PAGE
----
“What we have looked at doing, though, is bringing in whiteboarding tools so we can still continue to collaborate heavily in a very visual fashion,” Pitt said.

Whiteboarding tools — digital canvases that enable real-time collaboration while screen sharing — are redundant when employees can huddle together in a physical workplace. But it’s something to consider adding to the stack if remote work is here to stay.

Like video chat, digital whiteboards seek to replicate the feeling of working together in the same room. If companies embrace async culture, though, they also need to retool their stacks accordingly; simply continuing on with the same chat and video conferencing apps likely won’t cut it.

Doist relies on asynchronous workflows, and so its employees use Twist, a chat application with threads that are grouped by topic. Doist built Twist to enable more-structured, less-chaotic communication. The company also uses Dropbox Paper and a slew of other department-specific apps.

“A lot of these tools really enable asynchronous workflows and ways of communicating,” Doist’s Silva said, “and this is key for us because of the structure that we use.”

Igor Seletskiy, chief executive officer at CloudLinux, has also embraced async workflows. His team sometimes uses videoconferencing and Slack, but, overall, Seletskiy said, he encourages everyone to collaborate using tools like Jira, Confluence and Google Docs instead. That way, their synchronous tools and asynchronous workflows don’t have to compete against each other.

 

But Beware of Tool Bloat

While Seletskiy is wary of his team’s use of synchronous tools, he is hesitant to pull the plug on them altogether and introduce replacements for everyone to learn.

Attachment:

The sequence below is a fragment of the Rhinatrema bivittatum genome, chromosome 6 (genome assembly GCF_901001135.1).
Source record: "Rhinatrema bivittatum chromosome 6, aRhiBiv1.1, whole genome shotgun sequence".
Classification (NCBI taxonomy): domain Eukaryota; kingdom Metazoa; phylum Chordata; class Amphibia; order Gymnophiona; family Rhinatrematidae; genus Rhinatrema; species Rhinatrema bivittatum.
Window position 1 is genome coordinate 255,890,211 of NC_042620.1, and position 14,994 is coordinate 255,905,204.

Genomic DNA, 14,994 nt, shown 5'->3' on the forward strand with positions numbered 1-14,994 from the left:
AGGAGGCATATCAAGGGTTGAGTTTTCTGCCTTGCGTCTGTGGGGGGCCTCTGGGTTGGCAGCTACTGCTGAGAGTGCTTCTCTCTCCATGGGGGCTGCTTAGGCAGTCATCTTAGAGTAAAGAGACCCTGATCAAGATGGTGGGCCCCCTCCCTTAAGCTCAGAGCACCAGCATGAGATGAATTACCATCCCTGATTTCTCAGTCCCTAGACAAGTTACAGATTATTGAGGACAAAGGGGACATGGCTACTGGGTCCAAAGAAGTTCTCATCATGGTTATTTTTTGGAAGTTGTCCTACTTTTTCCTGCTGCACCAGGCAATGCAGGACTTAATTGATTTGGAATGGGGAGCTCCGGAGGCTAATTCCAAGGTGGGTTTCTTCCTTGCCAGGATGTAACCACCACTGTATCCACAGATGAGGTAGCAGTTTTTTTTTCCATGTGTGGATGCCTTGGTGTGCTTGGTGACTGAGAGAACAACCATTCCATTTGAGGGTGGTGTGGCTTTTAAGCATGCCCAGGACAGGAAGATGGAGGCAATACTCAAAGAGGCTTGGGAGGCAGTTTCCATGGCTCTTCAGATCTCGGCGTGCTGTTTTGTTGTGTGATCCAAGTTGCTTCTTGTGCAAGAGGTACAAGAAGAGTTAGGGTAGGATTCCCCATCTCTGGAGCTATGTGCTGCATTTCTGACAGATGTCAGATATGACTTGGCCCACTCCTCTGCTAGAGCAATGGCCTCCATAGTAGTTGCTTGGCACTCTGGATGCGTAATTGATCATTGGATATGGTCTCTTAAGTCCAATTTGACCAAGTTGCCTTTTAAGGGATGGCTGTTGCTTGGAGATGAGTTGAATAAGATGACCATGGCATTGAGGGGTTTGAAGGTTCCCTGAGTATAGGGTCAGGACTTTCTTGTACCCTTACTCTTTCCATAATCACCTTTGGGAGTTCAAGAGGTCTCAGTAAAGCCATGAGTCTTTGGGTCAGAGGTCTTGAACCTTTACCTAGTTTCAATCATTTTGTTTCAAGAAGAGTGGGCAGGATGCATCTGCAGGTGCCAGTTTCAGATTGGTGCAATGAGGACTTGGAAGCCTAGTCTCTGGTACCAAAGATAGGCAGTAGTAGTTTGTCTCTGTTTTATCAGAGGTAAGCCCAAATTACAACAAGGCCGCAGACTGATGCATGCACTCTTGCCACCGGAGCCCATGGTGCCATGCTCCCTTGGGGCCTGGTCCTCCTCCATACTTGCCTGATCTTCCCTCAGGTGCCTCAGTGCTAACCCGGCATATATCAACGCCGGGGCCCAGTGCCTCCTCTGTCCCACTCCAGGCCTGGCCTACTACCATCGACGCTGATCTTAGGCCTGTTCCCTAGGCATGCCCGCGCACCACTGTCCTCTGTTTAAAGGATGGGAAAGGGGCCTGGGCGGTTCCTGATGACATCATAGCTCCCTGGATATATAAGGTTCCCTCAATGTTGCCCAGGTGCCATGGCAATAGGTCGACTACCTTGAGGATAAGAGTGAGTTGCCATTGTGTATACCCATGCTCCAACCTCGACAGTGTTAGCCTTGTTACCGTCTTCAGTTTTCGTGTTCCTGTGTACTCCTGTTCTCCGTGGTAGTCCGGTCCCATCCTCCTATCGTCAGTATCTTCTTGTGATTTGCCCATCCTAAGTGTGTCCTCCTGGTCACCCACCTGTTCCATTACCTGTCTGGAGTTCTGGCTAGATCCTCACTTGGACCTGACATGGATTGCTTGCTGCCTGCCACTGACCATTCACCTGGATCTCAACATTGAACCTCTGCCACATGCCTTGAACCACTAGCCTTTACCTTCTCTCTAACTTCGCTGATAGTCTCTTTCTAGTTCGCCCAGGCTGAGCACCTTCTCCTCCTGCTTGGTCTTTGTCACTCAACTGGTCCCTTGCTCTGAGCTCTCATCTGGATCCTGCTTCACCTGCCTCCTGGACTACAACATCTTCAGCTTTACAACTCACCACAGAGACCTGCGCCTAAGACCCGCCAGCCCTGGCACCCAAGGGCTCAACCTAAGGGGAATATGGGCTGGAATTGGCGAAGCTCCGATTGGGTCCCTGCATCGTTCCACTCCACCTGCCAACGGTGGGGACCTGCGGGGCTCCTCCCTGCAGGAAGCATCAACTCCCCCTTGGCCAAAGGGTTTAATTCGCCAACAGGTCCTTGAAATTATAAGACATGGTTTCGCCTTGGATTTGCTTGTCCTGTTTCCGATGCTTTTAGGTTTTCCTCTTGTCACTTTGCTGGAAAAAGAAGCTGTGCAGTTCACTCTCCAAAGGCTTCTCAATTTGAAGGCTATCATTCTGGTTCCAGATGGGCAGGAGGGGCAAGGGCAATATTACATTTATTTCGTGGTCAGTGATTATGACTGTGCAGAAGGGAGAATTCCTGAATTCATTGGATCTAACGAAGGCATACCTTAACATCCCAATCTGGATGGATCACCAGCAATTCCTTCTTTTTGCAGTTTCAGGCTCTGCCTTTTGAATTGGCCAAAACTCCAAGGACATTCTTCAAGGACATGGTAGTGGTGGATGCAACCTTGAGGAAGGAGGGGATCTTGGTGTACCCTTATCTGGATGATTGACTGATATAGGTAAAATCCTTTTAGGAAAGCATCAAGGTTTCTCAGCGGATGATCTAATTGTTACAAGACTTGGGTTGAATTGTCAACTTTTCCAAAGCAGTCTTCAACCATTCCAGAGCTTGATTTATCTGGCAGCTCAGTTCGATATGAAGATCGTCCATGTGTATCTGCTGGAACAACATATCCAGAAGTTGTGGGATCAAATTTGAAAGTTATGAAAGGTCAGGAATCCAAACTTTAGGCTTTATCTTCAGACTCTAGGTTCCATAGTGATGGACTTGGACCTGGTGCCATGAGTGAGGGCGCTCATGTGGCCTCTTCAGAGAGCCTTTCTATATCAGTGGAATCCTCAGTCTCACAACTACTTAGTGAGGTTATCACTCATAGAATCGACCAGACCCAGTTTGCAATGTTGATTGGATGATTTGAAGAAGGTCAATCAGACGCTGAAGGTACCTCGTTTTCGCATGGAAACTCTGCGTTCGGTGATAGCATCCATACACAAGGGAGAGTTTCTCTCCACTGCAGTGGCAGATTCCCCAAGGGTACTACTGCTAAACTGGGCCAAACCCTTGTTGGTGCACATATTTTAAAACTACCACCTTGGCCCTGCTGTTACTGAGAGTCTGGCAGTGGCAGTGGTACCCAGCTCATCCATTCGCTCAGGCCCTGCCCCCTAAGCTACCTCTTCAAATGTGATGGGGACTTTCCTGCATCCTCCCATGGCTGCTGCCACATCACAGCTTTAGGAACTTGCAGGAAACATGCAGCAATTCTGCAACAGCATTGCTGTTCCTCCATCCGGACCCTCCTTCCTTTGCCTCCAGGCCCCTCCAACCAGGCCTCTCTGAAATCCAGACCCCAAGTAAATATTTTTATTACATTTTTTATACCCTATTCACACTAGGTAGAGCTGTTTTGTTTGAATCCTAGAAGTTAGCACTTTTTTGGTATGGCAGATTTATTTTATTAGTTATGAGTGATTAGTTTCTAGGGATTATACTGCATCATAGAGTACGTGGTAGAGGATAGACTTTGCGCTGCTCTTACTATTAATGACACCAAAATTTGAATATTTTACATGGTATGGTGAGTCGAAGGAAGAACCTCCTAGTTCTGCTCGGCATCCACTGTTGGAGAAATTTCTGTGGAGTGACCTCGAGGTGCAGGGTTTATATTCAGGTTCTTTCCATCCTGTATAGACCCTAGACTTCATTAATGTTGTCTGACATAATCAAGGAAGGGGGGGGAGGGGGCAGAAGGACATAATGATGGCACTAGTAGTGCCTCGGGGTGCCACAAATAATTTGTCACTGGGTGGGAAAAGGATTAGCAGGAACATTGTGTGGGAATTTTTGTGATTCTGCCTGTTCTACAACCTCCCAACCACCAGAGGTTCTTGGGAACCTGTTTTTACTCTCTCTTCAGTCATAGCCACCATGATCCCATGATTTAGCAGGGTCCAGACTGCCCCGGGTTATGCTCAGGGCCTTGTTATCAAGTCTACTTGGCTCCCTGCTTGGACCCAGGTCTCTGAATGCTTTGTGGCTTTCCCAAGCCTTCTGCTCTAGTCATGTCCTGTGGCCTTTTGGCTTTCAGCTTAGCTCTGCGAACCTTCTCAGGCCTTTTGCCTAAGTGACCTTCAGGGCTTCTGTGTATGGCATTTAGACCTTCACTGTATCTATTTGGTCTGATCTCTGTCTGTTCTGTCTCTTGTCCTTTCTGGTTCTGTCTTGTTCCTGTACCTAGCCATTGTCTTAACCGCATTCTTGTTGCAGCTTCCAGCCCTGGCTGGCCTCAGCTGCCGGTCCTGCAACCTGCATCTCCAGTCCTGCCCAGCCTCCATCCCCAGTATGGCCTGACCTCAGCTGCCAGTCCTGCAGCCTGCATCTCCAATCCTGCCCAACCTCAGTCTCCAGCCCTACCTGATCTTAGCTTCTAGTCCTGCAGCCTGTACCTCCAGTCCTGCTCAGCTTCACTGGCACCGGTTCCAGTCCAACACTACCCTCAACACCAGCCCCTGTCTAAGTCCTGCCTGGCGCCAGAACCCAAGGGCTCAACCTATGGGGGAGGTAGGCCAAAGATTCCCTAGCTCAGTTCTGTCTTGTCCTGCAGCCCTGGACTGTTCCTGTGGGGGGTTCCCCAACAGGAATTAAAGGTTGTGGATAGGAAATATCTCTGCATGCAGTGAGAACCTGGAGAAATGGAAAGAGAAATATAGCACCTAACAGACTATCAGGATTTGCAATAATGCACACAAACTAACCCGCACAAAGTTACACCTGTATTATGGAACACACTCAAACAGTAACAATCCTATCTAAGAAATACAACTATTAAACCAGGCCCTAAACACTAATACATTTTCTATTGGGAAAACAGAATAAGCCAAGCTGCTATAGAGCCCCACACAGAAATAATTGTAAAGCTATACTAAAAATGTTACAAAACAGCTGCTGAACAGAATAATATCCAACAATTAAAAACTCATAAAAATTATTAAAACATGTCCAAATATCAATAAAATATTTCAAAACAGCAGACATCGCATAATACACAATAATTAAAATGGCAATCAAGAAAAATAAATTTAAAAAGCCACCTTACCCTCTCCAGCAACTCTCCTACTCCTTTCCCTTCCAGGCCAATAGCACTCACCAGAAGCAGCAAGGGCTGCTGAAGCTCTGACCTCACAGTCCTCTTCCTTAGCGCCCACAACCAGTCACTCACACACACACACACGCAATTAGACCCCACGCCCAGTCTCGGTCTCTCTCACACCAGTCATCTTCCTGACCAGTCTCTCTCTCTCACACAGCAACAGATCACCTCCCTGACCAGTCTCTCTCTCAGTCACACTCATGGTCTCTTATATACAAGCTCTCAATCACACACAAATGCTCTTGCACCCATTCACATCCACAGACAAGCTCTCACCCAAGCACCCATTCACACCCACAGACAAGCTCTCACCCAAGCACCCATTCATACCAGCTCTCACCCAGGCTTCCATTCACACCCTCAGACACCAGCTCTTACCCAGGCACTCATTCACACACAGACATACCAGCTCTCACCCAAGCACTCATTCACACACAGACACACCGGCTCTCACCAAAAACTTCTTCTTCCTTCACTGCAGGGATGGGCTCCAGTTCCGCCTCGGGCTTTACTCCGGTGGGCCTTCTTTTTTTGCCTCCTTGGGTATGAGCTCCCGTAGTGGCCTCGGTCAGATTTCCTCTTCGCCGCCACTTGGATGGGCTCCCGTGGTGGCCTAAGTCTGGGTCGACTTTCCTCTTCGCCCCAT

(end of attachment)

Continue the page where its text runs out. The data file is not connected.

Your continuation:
“One thing we’re actively trying to avoid is the proliferation of tools,” he said. “A lot of times, when a tool gets adopted by one group and not another, you have a silo.”

Seletskiy knows about this pitfall from experience. Some of his company’s departments use Jira, while others rely on Trello — for the same kind of work. He doesn’t want to introduce a new tool — even if it’s designed for asynchronous collaboration — if it will potentially lead to factions within the company.

“We want to experiment,” he said, “but we’re very careful.”

“When a tool gets adopted by one group and not another, you have a silo.”

Business leaders should make sure that various departments’ needs would be met by a tool before hastily adding it to their stack.

The remote transition is as good a time as any to cautiously try out new collaboration tools, but it’s also a moment to measure — and not renew licenses of — any applications that aren’t getting used.

READ NEXT12 Tools for Improving Your Remote Team’s Collaboration

 

Scale Security Hygiene

Some businesses rely on firewalls to protect the perimeter of the office, and have IT departments on hand to fix any issues that may arise. But when teams are scattered across different neighborhoods, cities and continents, such an arrangement is tough to replicate and scale. And now it’s made even more complicated by the mixed-use context of residential environments. This is where ongoing employee education comes in.